But the bottom line is, is that these two designs are being generated by the same CSS document, and the way that's being done, is by separating out the things that IE can use, and the things that it can't, and giving the browser that can support things like fixed positioning, those elements, and those things that could not be supported, are then altered in some way for IE, to make the experience still good for the user, but perhaps not as progressive, which is where we get the term Progressive enhancement from.
Another really favorite example for me, of this Progressive enhancement concept, and how the Web began to evolve, is another CSS Zen Garden design called Gemination. You'll see this again in the exercise to come. There are a lot of fascinating things happening on this page that we would never ever see in a browser that was compliant with all of the things that the Firefox browser does support. You can see alpha-transparency for example, where this image is allowing us to look through to the image below it, and similarly here where we have text that scrolls over a background fixed image.
Another very nice feature of this particular design, is that as you mouse over these choices, you actually see that we have a changing menu. Interestingly enough, this is using CSS only, there is no script involved in that, and that is because it is using positioning, and the hover dynamic pseudo class in CSS, I know that sounds technical, don't worry you're going to learn how to use that to get this effect.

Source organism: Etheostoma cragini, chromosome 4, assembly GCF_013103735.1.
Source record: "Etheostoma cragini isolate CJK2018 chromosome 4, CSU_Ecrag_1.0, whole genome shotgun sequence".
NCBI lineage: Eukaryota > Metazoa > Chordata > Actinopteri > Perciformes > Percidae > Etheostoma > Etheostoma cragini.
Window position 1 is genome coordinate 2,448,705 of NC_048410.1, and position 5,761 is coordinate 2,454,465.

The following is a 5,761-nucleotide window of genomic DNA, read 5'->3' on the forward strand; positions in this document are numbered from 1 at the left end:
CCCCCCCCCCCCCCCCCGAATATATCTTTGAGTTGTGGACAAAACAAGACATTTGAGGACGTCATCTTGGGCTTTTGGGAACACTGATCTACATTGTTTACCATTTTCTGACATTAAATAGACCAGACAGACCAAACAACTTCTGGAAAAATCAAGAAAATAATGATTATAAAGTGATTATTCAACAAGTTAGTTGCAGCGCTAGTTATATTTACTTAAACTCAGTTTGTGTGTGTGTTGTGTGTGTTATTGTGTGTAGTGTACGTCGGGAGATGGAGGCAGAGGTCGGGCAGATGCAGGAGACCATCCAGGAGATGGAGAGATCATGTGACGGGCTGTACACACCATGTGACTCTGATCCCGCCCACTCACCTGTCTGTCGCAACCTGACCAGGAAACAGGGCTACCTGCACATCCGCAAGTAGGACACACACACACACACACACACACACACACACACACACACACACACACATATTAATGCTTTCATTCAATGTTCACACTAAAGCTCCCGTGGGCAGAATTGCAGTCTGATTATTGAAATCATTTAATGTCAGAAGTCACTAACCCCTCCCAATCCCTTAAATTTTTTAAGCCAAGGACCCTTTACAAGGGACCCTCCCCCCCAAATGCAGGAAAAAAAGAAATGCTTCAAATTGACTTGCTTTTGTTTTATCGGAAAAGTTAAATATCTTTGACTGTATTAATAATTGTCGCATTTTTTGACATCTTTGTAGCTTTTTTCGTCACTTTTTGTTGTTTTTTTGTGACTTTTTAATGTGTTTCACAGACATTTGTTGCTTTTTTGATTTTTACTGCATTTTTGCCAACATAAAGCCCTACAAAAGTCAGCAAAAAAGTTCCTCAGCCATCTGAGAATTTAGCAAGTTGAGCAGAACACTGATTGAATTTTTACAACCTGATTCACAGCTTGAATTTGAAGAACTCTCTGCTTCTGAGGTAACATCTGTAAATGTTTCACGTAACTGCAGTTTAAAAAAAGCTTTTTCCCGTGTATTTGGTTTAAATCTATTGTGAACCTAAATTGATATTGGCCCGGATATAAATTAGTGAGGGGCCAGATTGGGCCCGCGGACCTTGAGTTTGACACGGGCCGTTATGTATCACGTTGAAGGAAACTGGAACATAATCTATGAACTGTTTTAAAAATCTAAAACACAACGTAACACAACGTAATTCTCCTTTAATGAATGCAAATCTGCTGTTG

Unfortunately, none of these effects are supported in IE. Let's go see what happens when we look at this design in Internet Explorer, remembering that it is the same XHTML file, and it is the same CSS file that is driving the design. So we pop on over in IE, and go ahead and load Gemination. What? Is there some mistake? How is this possible? It is a completely different design. But is in fact, the same CSS file, using the same XHTML document to accomplish this layout and this design that has absolutely visually nothing in common with the other design.
And of course here we see our lovely box model. Well let's go ahead and flip back on over to Firefox, where I've bookmarked the source for Gemination, and I'm just going to show you how very cleanly the designer actually broke this out. As you can see, here's the Internet Explorer area, and it has all of the various rules and styles that Internet Explorer understands. But as we scroll down farther, you'll see the area where Mozilla, Safari and Opera are handled, and you'll see some funny-looking code here, like right here, which is using something that is known as an attribute selector, which Internet Explorer doesn't support.
So when browsers don't support something what do they do? Well, they ignore whatever that is, so everything that's created for Mozilla and Safari and Opera here, that all those browsers support, that IE6 and below do not, get delivered this more advanced code. And as a result, when you load this page up in Firefox, it is able to take the advanced code and apply that, overriding all the other rules that exist for Internet Explorer, where of course, you get a very different design.
So this was a very fascinating point in history, because design has certainly not only evolved, but people are beginning to play with the browsers and their flaws in order to be very creative. And through this process, we have learned a great deal that has led us toward what we now believe to be a better way of designing websites.